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  Bill and Kathryn Guthrie
  Bill and Kathryn Guthrie built an impressive real-estate firm. They and their family also forged strong Kellogg loyalties.

Theory into practice

Guthrie family creates 'real' legacy with Kellogg research center

By Rebecca Lindell

Lou, who had earned an undergraduate degree in math from Northwestern University, wanted to work in business, but companies didn't seem to be hiring women managers at the time. So she worked for a while as a schoolteacher, but the desire to own and run something did not go away.

One day Lou told her husband that she thought they should buy an apartment building. "That's the dumbest idea I ever heard!" Bill responded. But Lou won the day, and the couple made their first real-estate investment in Evanston. "Of course, that turned out to be the smartest thing we ever did," Bill says today.

Indeed. That apartment building was the first of many real-estate investments for the Guthries, who, as Winnetka, Ill.-based Guthrie Partners L.P., continue to buy and sell commercial properties across the nation. Their current holdings include properties in suburban Chicago, Indiana, Colorado and Minnesota.

For many years, though, real estate was just a side business for the Guthries, albeit an increasingly profitable and fascinating one. Bill, who had been an engineering undergrad at Northwestern, worked as a management consultant and earned an MBA through the Kellogg part-time program. Lou, meanwhile, raised the couple's two children and kept the books for the business.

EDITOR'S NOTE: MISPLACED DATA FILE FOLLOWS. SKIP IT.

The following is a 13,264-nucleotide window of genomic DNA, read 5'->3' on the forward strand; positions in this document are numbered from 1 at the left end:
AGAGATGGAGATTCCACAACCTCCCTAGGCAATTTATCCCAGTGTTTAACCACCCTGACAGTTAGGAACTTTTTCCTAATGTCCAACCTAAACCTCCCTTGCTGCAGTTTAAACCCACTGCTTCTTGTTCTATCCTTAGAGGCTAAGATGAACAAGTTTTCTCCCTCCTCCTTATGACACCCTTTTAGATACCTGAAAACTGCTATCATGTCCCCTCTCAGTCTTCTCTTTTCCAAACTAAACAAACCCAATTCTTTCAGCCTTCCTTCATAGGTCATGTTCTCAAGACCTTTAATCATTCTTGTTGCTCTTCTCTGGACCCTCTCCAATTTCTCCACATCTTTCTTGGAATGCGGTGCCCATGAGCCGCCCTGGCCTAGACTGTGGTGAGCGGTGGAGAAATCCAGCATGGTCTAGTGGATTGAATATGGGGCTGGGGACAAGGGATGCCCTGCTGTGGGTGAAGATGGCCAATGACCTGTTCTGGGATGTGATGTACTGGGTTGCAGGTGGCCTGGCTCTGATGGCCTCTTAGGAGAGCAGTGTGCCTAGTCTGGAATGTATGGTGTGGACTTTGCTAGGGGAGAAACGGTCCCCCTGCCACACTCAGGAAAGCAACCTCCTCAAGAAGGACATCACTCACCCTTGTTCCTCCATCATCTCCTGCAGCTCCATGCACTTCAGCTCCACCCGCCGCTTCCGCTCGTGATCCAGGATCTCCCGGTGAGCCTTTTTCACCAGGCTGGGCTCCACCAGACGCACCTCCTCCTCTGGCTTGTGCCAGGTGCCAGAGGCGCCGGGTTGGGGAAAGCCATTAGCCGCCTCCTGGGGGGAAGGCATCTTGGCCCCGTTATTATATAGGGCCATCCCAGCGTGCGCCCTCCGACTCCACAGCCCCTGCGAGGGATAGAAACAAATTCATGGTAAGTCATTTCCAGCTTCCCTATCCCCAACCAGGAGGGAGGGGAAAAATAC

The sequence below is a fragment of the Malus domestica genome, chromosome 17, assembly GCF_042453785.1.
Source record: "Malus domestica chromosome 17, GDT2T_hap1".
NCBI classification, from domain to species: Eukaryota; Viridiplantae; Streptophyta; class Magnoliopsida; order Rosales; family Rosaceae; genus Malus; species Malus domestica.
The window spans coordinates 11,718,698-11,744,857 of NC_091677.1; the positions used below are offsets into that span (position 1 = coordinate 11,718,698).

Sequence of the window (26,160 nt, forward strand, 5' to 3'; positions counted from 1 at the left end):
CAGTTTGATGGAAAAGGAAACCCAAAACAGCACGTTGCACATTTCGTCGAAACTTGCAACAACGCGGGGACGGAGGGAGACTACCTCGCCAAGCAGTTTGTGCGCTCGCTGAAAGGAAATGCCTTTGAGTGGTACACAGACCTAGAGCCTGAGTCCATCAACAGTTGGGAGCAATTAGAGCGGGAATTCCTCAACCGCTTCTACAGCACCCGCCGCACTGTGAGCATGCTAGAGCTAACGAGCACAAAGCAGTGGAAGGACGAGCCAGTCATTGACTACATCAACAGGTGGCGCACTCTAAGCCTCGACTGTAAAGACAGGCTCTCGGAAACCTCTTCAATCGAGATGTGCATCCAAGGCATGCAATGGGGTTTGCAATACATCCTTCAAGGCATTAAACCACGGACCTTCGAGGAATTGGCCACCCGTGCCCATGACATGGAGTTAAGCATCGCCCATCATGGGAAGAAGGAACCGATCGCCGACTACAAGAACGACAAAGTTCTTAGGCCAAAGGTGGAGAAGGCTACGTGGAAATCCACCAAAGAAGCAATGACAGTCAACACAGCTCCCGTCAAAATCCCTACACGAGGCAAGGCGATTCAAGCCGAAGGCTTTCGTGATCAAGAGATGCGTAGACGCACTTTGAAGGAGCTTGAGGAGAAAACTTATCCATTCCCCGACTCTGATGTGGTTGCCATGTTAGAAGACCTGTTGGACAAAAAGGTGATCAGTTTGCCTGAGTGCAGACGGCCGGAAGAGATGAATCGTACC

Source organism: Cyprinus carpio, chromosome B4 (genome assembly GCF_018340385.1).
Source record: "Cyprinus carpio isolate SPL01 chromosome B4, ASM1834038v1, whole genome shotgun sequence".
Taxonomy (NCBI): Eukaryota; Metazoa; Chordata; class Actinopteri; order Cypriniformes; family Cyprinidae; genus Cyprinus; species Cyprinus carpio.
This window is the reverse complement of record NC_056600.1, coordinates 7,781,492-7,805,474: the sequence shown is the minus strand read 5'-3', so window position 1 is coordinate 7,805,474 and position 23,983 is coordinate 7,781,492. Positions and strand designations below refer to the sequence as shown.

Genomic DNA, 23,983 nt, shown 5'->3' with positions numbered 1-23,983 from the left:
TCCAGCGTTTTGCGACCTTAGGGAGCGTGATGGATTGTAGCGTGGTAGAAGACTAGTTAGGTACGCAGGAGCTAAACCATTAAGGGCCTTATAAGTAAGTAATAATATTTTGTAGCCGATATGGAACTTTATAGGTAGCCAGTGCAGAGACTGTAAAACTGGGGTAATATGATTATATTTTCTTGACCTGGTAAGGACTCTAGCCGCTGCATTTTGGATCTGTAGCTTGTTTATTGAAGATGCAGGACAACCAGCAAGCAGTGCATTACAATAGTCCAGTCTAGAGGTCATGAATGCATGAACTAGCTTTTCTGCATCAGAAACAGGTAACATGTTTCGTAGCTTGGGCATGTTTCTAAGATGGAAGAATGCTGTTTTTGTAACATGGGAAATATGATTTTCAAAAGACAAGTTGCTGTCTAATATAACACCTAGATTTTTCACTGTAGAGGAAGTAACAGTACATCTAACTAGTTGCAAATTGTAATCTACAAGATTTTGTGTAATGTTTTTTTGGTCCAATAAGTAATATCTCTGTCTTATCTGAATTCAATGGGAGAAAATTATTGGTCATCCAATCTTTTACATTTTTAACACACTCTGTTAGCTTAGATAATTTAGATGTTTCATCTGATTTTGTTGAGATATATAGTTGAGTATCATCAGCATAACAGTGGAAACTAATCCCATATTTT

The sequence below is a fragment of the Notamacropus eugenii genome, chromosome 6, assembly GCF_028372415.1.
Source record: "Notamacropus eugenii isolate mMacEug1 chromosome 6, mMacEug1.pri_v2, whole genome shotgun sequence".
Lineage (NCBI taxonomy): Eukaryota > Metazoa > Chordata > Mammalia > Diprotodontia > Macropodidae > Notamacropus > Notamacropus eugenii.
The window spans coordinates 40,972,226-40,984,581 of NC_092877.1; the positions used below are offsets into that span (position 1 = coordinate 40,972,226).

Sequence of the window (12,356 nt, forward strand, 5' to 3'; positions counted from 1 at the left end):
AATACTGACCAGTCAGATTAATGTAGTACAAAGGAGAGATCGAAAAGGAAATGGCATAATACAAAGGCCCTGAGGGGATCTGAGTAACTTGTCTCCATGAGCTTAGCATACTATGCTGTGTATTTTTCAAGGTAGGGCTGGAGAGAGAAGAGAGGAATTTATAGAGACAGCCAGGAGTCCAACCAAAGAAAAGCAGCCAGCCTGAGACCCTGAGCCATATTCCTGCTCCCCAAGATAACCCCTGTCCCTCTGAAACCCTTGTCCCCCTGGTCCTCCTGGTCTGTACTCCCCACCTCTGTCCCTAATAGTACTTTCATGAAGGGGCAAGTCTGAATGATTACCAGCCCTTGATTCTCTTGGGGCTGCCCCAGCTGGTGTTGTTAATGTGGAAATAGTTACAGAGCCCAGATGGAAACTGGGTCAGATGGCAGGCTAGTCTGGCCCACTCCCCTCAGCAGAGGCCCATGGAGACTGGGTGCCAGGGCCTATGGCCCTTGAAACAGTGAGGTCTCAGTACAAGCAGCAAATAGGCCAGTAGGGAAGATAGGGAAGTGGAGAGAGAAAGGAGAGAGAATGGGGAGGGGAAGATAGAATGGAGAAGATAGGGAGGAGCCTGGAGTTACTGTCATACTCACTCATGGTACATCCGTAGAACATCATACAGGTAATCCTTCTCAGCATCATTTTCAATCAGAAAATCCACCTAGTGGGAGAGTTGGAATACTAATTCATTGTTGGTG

By the mid-1980s, Lou decided that it was time for her to get some formal business training too. She had heard good things about the Kellogg Executive MBA Program. She enrolled in 1984 and dove joyfully into the curriculum.

"I could write all my papers in relation to our real-estate business, and set up our plans for the future," she recalls. "It was the luxury of my life."

The Guthries' eldest son, Bruce Guthrie '92, also earned his MBA at Kellogg, as did his late wife, Grace Garvin Guthrie '86. Bruce, during his summer internship between his two years at Kellogg, founded a summer adventure program for incoming students. The program, now known as Kellogg Worldwide Experiences and Service Trips, or KWEST, draws about 500 participants annually. In 2000, another daughter-in-law, Christine, marched across the stage to accept her diploma from then-dean Donald P. Jacobs while cradling the Guthries' five-week-old twin grandsons in her arms.

Grateful for the education the family received from Kellogg, the Guthries looked for opportunities to give back. The couple considered endowing a chair in the real estate program. But Jacobs had another suggestion that would magnify the impact of the gift: additional funding to strengthen the school's real-estate research center.

"We felt that real estate would be a much more important sector of the economy in years to come," Jacobs says. "We wanted Kellogg to be a leader in the field." The center was renamed in 1995 in honor of the Guthries' gift.

Today, the Guthrie Center for Real Estate Research leads studies on real estate markets, finance, project management and development. It supports an executive speaker series and helps Kellogg students find summer and full-time jobs in the real-estate field. It also participates in an annual Kellogg conference that serves as a forum on real-estate issues and trends.

The center has given the Guthries the chance to stay engaged with Kellogg students, who clearly continue to inspire the couple. Bill enjoys meeting with students in small groups over lunch, while Lou has served as a mentor to Kellogg real-estate majors.

"They're wonderful and enthusiastic young people," Lou enthuses.            

"What I like is the creativity that emerges when they work together in a group," Bill adds. "They just have marvelously inventive ideas."

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